The operator of America’s largest fuel pipeline suspended all operations Friday due to a ransomware attack and the federal government has declared a state of emergency.
“This is what businesses now have to worry about,” U.S. Commerce Secretary Gina Raimondo said Sunday during an interview on CBS’ “Face the Nation.” “Unfortunately, these sorts of attacks are becoming more frequent. They’re here to stay.”
Colonial Pipeline delivers gasoline, diesel, aviation fuel and heating oil from refineries in Texas to consumers in the Southeast and Mid-Atlantic regions of the United States. Major consumers include Airports in Nashville, TN, Atlanta, GA, Raliegh-Durham and Charlotte, NC.
Colonial was able to restart some smaller lateral pipelines on Sunday moving fuel between some terminals and delivery points, but its four main transport lines are still shut down.
“We are in the process of restoring service to other laterals and will bring our full system back online only when we believe it is safe to do so, and in full compliance with the approval of all federal regulations,” the company said in a statement.
While the U.S. Department of Energy is leading the federal response and Homeland Security’s Cybersecurity and Infrastructure Security Agency (CISA) is working with Colonial to deal with the attack.
“It’s an all hands on decks effort right now,” Raimondo said. “We’re working closely with the company, state and local officials to make sure that they get back up to normal operations as quickly as possible and there aren’t disruptions to supply.”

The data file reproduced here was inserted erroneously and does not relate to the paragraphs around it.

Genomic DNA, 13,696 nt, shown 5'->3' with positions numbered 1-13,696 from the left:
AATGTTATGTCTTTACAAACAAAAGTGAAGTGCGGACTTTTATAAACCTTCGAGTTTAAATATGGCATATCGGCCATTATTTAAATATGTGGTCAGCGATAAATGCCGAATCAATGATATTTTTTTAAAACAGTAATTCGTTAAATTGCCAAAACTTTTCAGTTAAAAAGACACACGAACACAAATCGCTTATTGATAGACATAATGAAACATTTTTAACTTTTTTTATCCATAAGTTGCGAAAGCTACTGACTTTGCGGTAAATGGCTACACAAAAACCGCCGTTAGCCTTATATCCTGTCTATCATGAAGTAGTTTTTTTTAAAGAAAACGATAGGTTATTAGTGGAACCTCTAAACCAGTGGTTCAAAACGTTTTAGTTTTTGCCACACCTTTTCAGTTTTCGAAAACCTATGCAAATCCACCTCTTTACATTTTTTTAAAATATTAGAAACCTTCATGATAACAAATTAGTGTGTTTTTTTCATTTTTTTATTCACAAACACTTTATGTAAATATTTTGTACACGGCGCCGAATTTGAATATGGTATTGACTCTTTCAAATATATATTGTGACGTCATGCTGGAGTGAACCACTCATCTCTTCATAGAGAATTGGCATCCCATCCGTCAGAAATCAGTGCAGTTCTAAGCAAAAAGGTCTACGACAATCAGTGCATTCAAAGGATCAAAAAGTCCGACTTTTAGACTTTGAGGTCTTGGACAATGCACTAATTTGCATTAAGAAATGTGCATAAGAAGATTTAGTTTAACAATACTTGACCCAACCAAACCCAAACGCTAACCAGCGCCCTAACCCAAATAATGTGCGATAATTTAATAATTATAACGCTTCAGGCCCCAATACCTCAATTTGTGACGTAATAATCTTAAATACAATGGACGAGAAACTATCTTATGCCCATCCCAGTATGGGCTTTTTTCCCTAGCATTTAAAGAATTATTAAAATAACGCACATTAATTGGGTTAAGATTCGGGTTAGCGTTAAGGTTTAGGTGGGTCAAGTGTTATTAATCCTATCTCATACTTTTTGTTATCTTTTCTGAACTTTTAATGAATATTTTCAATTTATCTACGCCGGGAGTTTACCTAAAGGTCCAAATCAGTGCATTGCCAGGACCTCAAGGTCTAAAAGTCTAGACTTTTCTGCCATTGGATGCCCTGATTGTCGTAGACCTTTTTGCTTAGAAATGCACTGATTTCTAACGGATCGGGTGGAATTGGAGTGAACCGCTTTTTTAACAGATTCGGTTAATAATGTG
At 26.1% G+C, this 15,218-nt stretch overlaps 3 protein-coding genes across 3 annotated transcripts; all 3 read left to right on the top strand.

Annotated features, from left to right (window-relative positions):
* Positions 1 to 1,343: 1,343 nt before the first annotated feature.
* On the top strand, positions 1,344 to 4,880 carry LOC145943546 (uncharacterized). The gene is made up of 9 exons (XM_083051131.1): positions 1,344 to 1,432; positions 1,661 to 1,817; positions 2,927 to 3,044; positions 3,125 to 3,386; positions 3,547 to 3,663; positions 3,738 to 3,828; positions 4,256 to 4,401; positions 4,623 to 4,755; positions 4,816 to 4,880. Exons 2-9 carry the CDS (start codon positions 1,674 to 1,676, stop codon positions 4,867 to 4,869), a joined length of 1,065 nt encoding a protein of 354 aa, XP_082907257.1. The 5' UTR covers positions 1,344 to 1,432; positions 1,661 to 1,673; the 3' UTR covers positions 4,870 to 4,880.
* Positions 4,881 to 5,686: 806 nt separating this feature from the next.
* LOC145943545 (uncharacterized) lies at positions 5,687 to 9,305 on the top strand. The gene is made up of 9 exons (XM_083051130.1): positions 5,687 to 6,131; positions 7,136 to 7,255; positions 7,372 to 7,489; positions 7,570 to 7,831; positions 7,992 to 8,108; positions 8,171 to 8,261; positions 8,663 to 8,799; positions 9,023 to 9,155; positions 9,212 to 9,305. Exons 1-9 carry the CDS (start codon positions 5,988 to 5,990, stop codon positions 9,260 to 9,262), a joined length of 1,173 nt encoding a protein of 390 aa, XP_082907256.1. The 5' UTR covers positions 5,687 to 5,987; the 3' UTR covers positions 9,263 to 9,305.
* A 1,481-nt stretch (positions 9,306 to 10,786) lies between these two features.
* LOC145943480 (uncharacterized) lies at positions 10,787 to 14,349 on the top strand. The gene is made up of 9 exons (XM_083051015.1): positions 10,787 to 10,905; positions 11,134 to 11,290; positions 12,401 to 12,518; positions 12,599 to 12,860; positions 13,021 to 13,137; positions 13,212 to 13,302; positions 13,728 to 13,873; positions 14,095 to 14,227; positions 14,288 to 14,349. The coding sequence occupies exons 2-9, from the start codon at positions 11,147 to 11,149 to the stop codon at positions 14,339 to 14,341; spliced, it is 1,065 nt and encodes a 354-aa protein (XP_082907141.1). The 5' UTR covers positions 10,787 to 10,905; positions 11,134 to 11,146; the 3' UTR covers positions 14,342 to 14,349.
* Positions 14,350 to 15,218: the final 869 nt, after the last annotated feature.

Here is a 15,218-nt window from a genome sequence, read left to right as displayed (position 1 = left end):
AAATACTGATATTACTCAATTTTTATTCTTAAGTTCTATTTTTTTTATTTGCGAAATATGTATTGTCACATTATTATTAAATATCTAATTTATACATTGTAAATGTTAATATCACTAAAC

The federal government declared a state of emergency Sunday affecting 17 states and D.C. The declaration will remove limits on transportation of fuel by other means.
“This Declaration addresses the emergency conditions creating a need for immediate transportation of gasoline, diesel, jet fuel, and other refined petroleum products and provides necessary relief,” the Department of Transportation said.
The states and locals affected include Alabama, Arkansas, District of Columbia, Delaware, Florida, Georgia, Kentucky, Louisiana, Maryland, Mississippi, New Jersey, New York, North Carolina, Pennsylvania, South Carolina, Tennessee, Texas and Virginia.
Whether the cyberattack causes shortages and price spikes is dependent on whether the hackers penetrated pipeline operation systems. If the ransomware hackers got access to those systems, it could keep the mainlines shuttered for several more days.
There is enough refined fuel storage to hold off a short disruption, but should the pipeline remain closed longer, it could cause serious issues.
“A one-to-two-day outage is really a minor inconvenience,” said Andrew Lipow, president of Lipow Oil Associates. But by day four or five, he said, “we could see a much greater widespread impact through large areas throughout the mid-Atlantic and the southeast.”